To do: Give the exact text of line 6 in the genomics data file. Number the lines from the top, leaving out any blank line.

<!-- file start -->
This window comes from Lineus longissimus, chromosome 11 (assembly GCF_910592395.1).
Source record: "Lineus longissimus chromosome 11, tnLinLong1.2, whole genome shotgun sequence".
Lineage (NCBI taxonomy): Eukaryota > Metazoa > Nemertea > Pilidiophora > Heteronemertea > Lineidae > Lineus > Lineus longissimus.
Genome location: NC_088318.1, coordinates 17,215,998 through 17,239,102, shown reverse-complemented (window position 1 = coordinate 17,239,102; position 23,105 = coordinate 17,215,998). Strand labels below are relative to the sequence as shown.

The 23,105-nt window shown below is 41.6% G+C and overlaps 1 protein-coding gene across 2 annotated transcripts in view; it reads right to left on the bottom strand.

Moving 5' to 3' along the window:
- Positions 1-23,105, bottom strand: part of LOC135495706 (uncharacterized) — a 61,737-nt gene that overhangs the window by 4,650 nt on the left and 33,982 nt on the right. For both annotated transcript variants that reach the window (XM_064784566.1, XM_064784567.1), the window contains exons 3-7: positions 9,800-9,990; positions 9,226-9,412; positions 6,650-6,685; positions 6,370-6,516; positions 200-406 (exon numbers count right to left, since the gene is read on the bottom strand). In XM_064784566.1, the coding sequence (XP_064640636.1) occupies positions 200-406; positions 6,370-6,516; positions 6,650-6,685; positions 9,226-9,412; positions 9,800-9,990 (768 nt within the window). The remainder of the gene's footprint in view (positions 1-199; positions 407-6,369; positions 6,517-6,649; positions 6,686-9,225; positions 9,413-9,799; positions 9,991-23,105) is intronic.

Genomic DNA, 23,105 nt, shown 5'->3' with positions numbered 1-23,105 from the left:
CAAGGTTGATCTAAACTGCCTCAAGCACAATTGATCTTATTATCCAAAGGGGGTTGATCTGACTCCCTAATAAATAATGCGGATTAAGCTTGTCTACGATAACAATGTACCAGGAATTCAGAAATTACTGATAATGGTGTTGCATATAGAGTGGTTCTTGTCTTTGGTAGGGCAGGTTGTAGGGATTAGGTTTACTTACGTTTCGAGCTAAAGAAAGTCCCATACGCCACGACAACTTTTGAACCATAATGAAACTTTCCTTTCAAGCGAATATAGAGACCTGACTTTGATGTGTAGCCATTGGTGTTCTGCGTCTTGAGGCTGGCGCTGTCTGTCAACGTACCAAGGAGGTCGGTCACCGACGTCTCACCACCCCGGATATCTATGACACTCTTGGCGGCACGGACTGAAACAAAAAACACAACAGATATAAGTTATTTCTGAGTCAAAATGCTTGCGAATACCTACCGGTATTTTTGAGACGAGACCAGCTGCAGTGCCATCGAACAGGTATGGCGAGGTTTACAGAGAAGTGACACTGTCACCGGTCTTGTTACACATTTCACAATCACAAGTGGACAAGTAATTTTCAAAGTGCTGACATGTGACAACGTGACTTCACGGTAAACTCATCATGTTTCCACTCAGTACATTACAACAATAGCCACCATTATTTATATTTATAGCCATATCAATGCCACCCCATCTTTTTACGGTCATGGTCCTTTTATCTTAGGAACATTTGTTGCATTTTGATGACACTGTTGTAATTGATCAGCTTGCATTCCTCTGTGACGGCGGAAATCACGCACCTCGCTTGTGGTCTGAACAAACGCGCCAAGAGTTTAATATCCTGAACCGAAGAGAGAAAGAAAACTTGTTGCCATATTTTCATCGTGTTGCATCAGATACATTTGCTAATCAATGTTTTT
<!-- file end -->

Moving 5' to 3' along the window: